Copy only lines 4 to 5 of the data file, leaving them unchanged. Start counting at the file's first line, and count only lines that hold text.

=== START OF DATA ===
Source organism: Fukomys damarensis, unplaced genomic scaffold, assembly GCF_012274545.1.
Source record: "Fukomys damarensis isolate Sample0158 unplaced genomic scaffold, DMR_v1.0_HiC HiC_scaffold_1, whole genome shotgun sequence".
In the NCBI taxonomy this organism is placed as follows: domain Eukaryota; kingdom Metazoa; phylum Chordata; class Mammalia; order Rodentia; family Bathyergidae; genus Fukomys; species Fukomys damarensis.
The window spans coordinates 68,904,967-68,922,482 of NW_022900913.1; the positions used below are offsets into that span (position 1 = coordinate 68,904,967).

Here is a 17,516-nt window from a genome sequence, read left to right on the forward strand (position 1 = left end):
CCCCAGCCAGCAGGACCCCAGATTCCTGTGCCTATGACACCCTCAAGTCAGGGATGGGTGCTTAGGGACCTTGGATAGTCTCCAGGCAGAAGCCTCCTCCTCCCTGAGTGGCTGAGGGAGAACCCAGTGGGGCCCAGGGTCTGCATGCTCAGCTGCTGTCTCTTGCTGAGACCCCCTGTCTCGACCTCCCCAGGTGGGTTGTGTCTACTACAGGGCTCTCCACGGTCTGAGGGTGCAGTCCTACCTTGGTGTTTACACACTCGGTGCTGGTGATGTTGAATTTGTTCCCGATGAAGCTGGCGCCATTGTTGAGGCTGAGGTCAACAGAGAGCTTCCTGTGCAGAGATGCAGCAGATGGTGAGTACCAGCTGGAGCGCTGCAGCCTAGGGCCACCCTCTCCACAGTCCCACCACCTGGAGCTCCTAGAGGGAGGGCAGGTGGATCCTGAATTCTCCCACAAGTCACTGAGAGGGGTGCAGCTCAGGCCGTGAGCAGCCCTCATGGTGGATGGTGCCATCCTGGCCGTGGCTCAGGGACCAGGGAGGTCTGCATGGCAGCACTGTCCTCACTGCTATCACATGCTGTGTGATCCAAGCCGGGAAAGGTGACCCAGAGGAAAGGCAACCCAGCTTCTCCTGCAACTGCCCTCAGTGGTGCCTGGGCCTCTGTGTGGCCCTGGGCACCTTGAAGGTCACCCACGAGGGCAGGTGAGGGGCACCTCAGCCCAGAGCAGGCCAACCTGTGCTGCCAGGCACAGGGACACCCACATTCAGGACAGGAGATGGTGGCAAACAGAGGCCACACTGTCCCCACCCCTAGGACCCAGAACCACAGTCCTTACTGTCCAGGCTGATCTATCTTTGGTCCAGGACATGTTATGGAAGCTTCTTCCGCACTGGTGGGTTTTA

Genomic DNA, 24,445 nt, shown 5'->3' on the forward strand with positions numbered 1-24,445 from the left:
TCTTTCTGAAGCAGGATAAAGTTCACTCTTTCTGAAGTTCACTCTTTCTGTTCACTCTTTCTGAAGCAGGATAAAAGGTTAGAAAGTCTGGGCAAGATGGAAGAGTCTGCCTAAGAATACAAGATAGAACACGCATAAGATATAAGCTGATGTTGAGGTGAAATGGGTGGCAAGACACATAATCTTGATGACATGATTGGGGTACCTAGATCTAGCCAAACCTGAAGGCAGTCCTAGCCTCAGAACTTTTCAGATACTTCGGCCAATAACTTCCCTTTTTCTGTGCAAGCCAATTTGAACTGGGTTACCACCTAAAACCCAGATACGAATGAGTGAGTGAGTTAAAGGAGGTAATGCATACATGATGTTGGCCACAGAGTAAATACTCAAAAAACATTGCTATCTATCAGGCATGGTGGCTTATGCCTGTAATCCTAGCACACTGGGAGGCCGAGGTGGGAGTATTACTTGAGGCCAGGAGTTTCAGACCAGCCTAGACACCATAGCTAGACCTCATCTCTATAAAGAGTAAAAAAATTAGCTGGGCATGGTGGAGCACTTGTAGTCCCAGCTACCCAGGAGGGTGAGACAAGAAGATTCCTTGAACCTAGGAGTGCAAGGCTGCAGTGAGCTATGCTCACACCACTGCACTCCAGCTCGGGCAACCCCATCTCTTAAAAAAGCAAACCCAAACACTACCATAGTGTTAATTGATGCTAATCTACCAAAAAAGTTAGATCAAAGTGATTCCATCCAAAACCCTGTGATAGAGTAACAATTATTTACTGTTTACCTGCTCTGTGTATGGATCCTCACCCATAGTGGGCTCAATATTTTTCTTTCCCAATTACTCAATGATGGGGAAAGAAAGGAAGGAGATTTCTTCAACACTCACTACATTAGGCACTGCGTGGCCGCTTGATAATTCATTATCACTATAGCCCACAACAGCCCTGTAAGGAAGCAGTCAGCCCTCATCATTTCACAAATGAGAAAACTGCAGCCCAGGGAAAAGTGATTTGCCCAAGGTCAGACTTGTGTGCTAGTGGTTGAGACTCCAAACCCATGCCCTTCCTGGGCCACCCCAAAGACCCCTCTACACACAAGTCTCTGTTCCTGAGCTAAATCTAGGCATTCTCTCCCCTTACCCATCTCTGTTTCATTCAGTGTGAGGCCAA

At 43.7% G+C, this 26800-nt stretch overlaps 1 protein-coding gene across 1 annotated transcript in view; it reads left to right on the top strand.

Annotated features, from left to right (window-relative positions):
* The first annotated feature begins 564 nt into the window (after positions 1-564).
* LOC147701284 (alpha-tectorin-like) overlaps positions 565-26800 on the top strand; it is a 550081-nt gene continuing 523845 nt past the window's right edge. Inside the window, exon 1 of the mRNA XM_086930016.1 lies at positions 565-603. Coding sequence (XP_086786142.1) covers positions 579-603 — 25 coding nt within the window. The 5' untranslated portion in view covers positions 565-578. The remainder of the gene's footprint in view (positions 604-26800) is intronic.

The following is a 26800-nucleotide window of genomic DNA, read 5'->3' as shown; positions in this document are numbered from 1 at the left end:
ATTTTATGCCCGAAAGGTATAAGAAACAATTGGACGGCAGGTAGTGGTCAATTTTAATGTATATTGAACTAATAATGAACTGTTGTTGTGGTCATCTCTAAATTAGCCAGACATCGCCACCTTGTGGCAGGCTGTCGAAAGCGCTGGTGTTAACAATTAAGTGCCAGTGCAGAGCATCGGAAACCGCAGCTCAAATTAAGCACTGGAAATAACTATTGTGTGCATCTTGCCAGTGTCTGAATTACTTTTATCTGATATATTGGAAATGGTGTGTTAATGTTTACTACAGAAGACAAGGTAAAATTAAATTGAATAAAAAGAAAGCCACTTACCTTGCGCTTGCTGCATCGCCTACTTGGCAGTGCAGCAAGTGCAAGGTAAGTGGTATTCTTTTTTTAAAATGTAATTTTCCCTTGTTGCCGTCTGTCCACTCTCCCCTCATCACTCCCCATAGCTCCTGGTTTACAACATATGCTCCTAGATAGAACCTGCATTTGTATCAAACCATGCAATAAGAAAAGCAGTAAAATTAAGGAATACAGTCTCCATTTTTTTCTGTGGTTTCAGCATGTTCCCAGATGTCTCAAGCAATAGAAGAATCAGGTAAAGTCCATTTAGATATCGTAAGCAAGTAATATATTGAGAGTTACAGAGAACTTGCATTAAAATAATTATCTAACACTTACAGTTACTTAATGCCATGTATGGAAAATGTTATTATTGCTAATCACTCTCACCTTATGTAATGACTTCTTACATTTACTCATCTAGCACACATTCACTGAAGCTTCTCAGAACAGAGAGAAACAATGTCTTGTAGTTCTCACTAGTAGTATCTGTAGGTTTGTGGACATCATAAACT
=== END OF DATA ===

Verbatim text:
The window spans coordinates 68,904,967-68,922,482 of NW_022900913.1; the positions used below are offsets into that span (position 1 = coordinate 68,904,967).

Here is a 17,516-nt window from a genome sequence, read left to right on the forward strand (position 1 = left end):